The union has outlined six legislative priorities for this year. They include:

Maureen Gilman, legislative and political director for NTEU, said there are many stories about federal workers receiving excessive salaries.

“In reality, when the Bureau of Labor statistics actually matches the actual occupations in the private sector and the federal sector, they find that the federal workforce is behind the private sector by 24 percent,” Gilman said. “In addition, the federal workforce is already facing a two-year pay freeze. The most we can do at this point is just try to bring some facts to these people about what the reality is between federal and private.”

Gilman said NTEU also is concerned about furloughs, both in the event of a government shut down as well as free-standing legislation introduced by Rep. Mike Coffman (R-Colo.) that calls for a mandatory two-week furlough for all federal employees.

Collective bargaining for Transportation Security Administration officers is another NTEU priority. Last month TSA administrator John Pistole granted transportation security officers (TSOs) the right to vote on union representation. The elections, which will occur over the phone and by mail, will run from March 9 to April 19. Employees will choose between NTEU, the American Federation of Government Employees, or no representation at all.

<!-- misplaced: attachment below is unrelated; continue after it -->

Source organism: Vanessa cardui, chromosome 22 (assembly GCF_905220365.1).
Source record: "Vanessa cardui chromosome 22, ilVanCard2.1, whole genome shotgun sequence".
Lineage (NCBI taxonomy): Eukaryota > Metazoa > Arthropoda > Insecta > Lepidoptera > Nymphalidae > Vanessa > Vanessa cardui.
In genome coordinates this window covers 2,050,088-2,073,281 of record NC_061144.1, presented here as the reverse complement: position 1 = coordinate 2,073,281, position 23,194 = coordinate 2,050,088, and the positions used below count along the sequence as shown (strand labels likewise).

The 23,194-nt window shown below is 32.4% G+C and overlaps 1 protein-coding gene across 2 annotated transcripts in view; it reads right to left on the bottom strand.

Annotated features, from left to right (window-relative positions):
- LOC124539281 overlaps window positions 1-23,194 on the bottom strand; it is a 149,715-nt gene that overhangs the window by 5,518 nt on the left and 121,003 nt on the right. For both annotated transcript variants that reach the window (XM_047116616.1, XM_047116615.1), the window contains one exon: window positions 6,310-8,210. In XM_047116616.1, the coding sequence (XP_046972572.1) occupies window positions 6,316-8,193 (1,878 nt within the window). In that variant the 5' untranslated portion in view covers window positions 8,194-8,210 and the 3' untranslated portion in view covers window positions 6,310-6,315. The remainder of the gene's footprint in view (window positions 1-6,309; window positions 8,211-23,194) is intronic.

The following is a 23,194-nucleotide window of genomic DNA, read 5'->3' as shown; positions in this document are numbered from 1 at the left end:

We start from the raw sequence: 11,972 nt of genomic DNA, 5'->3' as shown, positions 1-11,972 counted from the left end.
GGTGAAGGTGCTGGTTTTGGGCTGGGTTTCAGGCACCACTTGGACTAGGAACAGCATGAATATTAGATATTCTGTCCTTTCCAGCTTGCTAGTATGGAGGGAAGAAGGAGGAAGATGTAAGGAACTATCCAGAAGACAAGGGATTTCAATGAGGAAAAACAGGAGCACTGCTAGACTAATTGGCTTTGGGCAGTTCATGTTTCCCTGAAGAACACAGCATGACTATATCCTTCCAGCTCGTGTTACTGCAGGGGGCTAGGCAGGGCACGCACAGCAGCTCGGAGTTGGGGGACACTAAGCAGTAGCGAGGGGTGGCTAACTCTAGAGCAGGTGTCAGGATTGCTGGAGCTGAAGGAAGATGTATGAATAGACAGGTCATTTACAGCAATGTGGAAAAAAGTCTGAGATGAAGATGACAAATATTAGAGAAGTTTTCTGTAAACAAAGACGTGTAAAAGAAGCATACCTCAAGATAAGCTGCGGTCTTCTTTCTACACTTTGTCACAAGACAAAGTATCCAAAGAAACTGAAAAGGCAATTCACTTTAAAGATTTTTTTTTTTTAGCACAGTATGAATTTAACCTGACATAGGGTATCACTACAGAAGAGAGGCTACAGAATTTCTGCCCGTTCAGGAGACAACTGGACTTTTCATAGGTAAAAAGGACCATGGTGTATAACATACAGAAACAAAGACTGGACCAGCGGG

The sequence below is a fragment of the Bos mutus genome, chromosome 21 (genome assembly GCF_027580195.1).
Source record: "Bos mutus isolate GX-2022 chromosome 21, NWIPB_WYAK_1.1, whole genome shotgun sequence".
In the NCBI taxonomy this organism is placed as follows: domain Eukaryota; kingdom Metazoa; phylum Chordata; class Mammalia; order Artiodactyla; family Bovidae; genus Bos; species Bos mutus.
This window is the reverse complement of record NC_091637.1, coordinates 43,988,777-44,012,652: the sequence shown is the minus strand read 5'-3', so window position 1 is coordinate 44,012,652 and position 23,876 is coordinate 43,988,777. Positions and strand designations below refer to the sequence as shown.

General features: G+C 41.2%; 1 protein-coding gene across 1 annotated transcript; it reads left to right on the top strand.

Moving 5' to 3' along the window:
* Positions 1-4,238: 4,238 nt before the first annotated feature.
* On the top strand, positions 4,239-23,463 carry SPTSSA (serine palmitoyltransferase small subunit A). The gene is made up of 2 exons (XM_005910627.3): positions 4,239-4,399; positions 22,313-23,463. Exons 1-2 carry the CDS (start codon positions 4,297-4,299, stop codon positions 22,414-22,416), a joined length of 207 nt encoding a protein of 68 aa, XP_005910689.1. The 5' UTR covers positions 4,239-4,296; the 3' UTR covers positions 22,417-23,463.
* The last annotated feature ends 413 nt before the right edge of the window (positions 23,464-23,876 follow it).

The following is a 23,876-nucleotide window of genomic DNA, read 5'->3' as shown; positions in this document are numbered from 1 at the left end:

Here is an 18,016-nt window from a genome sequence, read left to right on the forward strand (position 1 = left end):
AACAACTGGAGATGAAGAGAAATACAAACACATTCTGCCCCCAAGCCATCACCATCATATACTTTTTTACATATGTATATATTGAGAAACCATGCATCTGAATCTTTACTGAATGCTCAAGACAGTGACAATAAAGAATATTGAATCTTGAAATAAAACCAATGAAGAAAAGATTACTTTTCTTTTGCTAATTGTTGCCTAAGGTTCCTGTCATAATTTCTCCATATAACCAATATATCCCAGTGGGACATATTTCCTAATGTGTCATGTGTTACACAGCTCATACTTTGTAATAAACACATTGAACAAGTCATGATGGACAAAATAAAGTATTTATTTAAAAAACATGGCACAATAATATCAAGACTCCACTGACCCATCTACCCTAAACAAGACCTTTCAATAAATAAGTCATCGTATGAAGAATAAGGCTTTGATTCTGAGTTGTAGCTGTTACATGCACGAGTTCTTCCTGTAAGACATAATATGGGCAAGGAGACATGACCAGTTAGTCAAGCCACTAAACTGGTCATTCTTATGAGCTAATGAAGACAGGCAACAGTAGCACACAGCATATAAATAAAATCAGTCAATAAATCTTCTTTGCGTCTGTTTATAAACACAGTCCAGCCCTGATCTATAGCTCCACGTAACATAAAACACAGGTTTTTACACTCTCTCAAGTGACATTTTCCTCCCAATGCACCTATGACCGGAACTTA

Kelley said NTEU must work on these long-term concerns but also handle the confusion and fear surrounding the potential government shutdown. She said agencies are not doing a good job of letting employees know what to do in case of a shut-down, and that lack of information is making the problem worse.

“I believe [shutdown planning] is going on somewhere in some office in some agency, but it is not anything that has been shared with employees to-date,” Kelley said. “That’s causing a lot of consternation. The communication to employees has been almost zero.”

Congress passed a continuing resolution Tuesday evening to keep the government running for the next two weeks. However, lawmakers must still agree on a budget by March 19 or else the government again will face the possibility of shutdown.

Kelley said NTEU members will continue pressing Congress to pass a final budget with adequate funding for agencies.

“Today and tomorrow we are taking our message to Capitol Hill – we want to work, that is what federal employees want to do” said Kelley. “The American people need us on the job, so Congress needs to do its job.”

Tuesday night NTEU held a candlelight vigil at the National Law Enforcement Officers Memorial with Homeland Security Secretary Janet Napolitano and Customs and Border Protection Commissioner Alan Bersin.

Wednesday at noon, union members will march in front of the Capitol. Several local members of Congress are expected to attend, including House Minority Whip Steny Hoyer (D-Md.), Reps. Chris van Hollen (D-Md.), James Moran (D-Va.) and Eleanor Holmes-Norton (D-D.C.).